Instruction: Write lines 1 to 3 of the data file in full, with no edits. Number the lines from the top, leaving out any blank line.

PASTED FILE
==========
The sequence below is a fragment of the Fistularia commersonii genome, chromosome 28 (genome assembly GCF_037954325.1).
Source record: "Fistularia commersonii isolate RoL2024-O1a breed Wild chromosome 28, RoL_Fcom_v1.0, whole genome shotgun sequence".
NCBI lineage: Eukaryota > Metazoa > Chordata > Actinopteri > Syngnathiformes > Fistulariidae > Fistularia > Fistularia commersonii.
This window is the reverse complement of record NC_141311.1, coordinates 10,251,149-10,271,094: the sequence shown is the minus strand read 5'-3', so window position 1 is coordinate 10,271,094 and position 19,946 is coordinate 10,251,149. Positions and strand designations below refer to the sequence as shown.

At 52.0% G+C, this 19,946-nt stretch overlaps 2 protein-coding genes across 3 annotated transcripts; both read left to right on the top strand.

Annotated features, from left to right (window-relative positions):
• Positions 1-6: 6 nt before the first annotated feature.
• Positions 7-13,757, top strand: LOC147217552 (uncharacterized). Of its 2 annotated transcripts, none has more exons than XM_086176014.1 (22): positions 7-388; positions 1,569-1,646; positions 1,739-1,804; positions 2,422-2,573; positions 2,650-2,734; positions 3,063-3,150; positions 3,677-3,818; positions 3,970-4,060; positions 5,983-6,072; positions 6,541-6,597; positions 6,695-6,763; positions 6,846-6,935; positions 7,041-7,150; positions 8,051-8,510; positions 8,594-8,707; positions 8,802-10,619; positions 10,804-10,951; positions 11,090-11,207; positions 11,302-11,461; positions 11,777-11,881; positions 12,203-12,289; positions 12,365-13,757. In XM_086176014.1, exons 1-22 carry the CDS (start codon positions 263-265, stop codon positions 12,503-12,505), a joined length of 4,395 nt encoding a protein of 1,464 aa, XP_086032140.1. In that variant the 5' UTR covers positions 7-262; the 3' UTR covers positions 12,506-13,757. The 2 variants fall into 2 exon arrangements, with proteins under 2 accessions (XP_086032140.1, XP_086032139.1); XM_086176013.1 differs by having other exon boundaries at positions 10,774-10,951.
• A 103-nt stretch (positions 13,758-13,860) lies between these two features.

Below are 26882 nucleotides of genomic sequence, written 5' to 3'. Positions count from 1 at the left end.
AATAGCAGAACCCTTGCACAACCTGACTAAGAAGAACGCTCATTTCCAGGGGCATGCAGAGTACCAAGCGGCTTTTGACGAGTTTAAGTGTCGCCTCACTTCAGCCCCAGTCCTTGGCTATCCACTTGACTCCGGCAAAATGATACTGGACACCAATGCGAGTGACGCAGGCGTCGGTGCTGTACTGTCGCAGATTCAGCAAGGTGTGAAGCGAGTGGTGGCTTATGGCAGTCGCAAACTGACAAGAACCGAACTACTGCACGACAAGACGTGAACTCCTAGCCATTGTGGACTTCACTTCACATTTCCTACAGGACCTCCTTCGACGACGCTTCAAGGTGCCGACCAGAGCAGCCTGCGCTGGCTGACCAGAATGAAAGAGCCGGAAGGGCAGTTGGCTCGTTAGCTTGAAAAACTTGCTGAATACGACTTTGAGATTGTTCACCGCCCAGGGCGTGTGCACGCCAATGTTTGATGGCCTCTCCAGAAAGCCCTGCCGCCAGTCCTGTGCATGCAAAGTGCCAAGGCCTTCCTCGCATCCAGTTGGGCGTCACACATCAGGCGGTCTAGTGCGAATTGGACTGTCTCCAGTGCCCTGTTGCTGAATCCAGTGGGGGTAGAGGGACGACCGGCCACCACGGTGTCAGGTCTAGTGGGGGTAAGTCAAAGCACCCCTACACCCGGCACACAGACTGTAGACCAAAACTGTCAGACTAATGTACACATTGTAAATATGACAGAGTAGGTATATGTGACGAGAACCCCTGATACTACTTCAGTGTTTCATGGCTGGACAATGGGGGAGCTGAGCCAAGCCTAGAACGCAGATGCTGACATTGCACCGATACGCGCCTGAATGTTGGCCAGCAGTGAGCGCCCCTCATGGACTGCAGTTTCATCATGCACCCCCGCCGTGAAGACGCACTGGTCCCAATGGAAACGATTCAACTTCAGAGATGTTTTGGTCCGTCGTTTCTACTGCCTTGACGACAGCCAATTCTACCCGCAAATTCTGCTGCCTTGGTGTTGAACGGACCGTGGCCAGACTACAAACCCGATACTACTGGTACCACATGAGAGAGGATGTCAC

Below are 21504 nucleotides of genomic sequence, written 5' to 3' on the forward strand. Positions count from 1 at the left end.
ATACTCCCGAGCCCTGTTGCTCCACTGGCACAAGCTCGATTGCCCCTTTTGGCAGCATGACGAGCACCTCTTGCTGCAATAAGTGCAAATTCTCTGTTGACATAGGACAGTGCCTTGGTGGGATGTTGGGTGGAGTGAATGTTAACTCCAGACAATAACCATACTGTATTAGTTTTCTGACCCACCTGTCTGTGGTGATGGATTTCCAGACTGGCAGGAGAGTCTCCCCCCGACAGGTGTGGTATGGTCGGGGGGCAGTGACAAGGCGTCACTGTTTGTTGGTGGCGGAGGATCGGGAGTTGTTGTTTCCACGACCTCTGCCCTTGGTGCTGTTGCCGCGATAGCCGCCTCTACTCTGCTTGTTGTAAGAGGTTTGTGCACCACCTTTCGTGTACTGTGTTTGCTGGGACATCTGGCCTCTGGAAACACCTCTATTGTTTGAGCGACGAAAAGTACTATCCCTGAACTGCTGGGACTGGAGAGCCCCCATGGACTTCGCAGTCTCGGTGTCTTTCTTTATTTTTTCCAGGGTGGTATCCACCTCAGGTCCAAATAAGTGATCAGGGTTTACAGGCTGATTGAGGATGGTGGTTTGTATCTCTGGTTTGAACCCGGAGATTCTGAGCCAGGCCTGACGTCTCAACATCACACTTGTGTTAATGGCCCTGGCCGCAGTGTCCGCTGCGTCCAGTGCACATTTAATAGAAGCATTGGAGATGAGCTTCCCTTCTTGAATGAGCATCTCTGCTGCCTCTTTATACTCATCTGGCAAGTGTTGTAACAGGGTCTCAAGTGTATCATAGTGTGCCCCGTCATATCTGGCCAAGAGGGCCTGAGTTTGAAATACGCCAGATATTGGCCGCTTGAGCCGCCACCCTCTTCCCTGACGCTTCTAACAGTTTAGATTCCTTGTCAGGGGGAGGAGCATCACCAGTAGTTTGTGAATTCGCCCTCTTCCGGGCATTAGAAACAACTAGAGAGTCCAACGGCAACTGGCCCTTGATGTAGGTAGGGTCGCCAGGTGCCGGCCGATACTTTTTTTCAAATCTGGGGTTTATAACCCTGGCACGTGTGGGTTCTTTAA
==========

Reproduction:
The sequence below is a fragment of the Fistularia commersonii genome, chromosome 28 (genome assembly GCF_037954325.1).
Source record: "Fistularia commersonii isolate RoL2024-O1a breed Wild chromosome 28, RoL_Fcom_v1.0, whole genome shotgun sequence".
NCBI lineage: Eukaryota > Metazoa > Chordata > Actinopteri > Syngnathiformes > Fistulariidae > Fistularia > Fistularia commersonii.